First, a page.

Time to salute fatherhood

happy-fathers-dayIt’s probably no coincidence that the status of fathers has declined in proportion to the overall depreciation in family life, morality and culture during the last few decades. Much has been written in recent years about the negative portrayal of fathers in the news media and in the entertainment world. Indeed, the incompetent father has become something of an icon in North America (see The Simpsons).

Those with a greater grasp of reality, however, will probably see fathers as part of the backbone of what a healthy, stable society is all about. They help bring new life into the world. They help nurture that life into independence.

But a healthy, stable society is exactly what some elements out there don’t want to see. As William Gairdner so competently pointed out in his book The War Against the Family, it’s in the best interest of these certain elements that society remain as unstable and as in much turmoil as possible. That way, they can advance their agenda while families everywhere try to cope with factors such as increased taxation, unemployment and general social decay. “Divide and conquer,” seems to be the strategy, and unfortunately, fathers – and families in general – have become the victims.

Of course, there’s no denying the fact that some fathers don’t measure up to the heavy responsibilities placed upon them. But despite vociferous media campaigns, we know that the overwhelming majority of fathers try to fulfill their vocation with everything they’ve got – and then some – even if it isn’t always enough.

Apart from this, though, there’s no getting away from the fact that the institution of fatherhood itself is as integral to human civilization as the air we breathe. Some elements out there may tell you that children can get along quite well without a father, thank you very much – that a single mother can handle the task of childrearing on her own just fine.

These lines of thought may well be patterned on modes of thinking pioneered during the so-called sexual revolution of the 1960s and developed in the Declaration of Feminism, passed in 1971.

As the Declaration pointed out: “The end of the institution of marriage is a necessary condition for the liberation of women. Therefore, it is important for us to encourage women to leave their husbands.”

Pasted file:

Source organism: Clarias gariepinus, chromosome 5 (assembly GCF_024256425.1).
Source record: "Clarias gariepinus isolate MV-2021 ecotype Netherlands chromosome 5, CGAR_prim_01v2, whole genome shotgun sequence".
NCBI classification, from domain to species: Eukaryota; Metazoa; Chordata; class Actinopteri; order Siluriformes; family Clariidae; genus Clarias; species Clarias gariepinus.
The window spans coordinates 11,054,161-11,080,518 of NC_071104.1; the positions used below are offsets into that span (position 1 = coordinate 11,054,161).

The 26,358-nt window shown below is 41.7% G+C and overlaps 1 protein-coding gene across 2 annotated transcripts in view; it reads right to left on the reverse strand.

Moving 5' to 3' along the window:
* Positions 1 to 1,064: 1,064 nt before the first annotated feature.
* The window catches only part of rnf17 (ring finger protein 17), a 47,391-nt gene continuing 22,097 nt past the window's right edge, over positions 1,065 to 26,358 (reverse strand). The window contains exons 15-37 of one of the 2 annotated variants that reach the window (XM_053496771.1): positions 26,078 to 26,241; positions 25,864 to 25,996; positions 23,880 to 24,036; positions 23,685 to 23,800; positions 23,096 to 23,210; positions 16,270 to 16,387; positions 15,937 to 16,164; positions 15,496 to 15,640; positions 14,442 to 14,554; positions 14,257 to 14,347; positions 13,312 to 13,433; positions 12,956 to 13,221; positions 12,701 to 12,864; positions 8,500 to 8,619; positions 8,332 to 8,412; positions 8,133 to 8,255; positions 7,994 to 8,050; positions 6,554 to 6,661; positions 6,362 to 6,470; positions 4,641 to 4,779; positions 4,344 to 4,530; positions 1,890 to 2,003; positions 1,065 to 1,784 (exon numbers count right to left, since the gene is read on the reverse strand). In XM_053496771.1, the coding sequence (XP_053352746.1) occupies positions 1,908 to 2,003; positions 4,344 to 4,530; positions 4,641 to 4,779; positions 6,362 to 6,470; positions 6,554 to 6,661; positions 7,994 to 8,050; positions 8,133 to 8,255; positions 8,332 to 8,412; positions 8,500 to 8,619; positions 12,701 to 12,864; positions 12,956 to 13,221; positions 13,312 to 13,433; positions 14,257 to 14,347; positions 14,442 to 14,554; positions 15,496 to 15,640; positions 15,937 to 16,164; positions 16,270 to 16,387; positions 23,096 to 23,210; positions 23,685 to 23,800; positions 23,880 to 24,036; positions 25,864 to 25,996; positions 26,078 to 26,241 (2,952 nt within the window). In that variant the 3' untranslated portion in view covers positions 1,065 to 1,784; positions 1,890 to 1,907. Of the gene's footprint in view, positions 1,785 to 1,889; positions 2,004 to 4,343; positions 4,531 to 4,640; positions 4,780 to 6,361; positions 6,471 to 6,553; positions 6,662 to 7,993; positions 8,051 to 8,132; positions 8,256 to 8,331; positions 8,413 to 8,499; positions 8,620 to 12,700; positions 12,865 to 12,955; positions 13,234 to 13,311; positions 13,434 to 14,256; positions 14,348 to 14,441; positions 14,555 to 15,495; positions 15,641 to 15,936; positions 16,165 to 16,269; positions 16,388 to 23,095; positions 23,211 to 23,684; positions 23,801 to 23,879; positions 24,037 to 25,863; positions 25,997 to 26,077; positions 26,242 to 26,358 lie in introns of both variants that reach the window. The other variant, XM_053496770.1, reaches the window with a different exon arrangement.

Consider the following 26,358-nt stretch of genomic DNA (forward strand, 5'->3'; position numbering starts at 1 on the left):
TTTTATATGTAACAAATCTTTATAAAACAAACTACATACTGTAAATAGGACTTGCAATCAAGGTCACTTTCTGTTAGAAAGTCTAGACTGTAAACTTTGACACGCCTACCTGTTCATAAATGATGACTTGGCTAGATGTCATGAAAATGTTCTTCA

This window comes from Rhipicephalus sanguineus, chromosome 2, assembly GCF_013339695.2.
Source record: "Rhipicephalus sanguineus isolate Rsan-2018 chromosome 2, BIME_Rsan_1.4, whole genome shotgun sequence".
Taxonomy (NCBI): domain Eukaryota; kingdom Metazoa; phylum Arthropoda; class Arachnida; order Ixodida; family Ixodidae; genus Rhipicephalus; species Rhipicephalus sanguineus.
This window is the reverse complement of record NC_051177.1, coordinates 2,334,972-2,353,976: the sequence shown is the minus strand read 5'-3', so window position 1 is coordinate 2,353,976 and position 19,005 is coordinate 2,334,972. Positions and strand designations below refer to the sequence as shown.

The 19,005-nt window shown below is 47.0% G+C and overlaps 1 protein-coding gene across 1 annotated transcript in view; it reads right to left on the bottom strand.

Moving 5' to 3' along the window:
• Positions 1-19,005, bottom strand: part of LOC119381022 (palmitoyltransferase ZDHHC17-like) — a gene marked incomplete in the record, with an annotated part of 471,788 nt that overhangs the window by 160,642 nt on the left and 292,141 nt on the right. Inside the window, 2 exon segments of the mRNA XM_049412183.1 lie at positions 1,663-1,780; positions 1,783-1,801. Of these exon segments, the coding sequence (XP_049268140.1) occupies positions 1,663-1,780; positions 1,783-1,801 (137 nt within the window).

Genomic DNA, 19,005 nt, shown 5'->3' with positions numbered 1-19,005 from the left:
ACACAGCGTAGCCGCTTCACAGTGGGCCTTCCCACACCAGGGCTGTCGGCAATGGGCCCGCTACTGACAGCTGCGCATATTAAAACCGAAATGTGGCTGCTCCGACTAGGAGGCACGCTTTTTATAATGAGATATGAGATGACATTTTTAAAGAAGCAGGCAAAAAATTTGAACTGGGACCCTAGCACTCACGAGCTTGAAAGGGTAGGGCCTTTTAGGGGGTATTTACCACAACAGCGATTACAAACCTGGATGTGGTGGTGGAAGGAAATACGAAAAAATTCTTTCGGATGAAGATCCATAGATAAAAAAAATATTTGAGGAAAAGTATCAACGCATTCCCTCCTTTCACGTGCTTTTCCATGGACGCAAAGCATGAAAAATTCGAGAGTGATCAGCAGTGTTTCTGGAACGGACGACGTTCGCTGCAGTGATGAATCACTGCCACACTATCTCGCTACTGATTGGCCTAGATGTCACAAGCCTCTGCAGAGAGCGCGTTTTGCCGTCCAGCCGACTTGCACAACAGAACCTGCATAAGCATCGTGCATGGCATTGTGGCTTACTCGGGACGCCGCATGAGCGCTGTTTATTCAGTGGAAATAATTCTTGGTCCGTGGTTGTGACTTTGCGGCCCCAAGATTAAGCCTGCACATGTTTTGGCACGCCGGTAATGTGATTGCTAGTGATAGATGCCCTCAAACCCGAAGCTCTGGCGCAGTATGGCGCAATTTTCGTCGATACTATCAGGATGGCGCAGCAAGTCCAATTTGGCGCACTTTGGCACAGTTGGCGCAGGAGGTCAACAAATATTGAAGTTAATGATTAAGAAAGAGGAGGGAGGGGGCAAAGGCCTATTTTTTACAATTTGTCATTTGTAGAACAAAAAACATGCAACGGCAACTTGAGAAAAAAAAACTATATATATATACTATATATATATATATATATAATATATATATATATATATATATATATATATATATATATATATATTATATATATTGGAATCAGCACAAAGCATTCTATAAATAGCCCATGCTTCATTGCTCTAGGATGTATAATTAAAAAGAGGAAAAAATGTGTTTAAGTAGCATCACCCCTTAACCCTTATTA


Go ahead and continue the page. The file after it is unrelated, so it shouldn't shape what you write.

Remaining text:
Gairdner has said radical forms of feminism found a perfect vehicle to spread their influence through the growth of the modern welfare state. Craven politicians (many of them men) eagerly traded the status of the traditional family for votes and an expanded role for government. Vast amounts of public funding suddenly became available to special interest groups, including those chomping at the bit to tear at the role of dads in society. The womb-to-tomb state, with its accompanying hordes of therapists, administrators, commissioners and counselors, made it possible to start chipping away at a family institution that until then had survived the rise and fall of nations.

Twisted ideologues gave an intellectual backing to the whole scenario. “Love,” declared 1960s radical Abigail Rockefeller, “is debilitating and counter-revolutionary.” Males everywhere were seen as prime social agents of exploitation, from which women were urged to free themselves. That’s an example of the sort of nonsense conscientious fathers everywhere have had to deal with.

In a world eschewing love, fathers go against the grain by harkening back to a time when love ruled family relationships, and qualities like compassion, self-sacrifice and concern for others held sway. Maybe those qualities will return to dominate once again. If so, we likely won’t be crediting the governments, institutions or elites of our time, who, instead of improving matters, tend to worsen them.

Instead, the shift back to sanity will probably be led by our “natural institutions”: families, churches, friends … and fathers, one at a time. The world at large may not recognize the degree of their importance, but we do.

Happy Father’s Day. 

A version of this editorial originally appeared in The Interim in June 1998.

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